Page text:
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USSD and Why Nigeria’s Finest Banking Product Must be Saved with Telcos

USSD and Why Nigeria’s Finest Banking Product Must be Saved with Telcos

It is a very big paralysis and we hope this does not happen. Yes, “Nigerian mobile network providers will stop their Unstructured Supplementary Service Data (USSD) to banks until the financial service providers clear a total of N120 billion ($259 million) debt they accumulated in about nine years.” 

Good People, when you see Aneke the bird dancing by the roadside, pay attention, someone is playing the drum. The amazing USSD system which has advanced Nigerian banking is possible because of the telcos.  It would be very bad if that drum stops playing; it must not happen. A service level agreement ought to have defined payment and compensation.

The telcos need to be compensated and those comparing the US system with Nigeria do not understand the differences in the two systems. In the US, most phone lines are under contracts, and those not under contracts require that you have credits to receive calls and messages. 

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So, if your bank is sending a payment confirmation, you will “pay” to receive it, and that means the telcos are paid by you. In Nigeria, you do not need to have credits to receive calls or messages, creating  an entirely different scenario for the compensation of telcos.

My recommendation? Banks should ask for discounts for regular messaging service and send some money to telcos. Someone has to pay the telcos, but it must be discounted due to the volume involved here. Nigerian telecom users must not be asked to cover these fees since by design, receiving messages in Nigeria have always been free! And initiating USSD transactions largely happen from the banks’ side.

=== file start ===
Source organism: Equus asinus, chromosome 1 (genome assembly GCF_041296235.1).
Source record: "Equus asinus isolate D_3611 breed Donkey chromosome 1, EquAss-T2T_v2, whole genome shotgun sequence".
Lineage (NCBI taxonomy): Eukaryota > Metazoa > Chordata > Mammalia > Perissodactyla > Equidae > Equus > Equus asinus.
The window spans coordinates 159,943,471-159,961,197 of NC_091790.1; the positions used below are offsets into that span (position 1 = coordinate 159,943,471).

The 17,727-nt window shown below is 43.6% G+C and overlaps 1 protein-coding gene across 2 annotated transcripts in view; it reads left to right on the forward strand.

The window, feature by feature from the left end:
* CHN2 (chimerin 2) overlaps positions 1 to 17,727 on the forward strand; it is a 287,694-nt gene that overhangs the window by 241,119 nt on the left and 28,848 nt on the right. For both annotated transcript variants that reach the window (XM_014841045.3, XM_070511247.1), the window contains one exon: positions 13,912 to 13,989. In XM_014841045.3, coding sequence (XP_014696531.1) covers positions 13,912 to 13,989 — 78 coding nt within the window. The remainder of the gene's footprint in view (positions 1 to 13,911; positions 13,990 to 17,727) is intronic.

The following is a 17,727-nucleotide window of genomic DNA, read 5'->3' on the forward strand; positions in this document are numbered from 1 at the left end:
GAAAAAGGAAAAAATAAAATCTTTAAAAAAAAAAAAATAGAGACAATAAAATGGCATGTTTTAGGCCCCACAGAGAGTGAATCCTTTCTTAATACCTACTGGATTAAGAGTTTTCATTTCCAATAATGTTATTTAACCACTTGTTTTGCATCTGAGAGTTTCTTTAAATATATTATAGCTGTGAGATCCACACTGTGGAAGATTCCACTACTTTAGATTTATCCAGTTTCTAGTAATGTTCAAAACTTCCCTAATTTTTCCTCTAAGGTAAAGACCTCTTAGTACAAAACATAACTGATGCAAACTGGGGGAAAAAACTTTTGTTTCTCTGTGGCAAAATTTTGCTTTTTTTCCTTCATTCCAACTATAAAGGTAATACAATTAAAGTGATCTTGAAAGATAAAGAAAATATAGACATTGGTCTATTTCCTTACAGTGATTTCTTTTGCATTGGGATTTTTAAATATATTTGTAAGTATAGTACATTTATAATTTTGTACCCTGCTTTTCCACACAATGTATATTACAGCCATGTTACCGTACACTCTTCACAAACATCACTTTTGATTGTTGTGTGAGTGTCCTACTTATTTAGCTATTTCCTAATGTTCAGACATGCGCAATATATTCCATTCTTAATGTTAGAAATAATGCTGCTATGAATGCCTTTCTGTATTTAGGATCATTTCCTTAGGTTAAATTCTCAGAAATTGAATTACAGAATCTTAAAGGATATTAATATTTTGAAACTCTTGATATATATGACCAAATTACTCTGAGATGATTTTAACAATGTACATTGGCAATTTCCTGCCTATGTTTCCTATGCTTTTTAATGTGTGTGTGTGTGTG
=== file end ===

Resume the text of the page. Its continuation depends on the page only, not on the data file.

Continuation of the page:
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1 THOUGHT ON USSD and Why Nigeria’s Finest Banking Product Must be Saved with Telcos

  1. This issue has always been there, but it appears to be that every two years or so, it’s brought to the front burner, and after some back and forth, with accusations and counter accusations, everyone goes back to sleep.

    The USSD improves banks’ customer service experience, but the banks seem to see it as their own share of entitlement, something well embedded in our culture of anyhowness.

    Nobody wants to pay for anything they enjoy receive or enjoy here, the banks don’t want to pay telcos; tenants don’t want to pay landlords; energy consumers don’t want to pay providers; even those who borrow money from you don’t want to pay; the malaise is palpable everywhere.

    Nothing is normal here, it just requires some sort of special exorcism to see if some progress can be made, when it comes to payment compliance. No ordinary day in Nigeria.

    If the banks don’t know how to factor the money they ought to send to telcos in their cost of doing business column, we can help them with profit sharing formula, being unnecessarily greedy is never a virtue.

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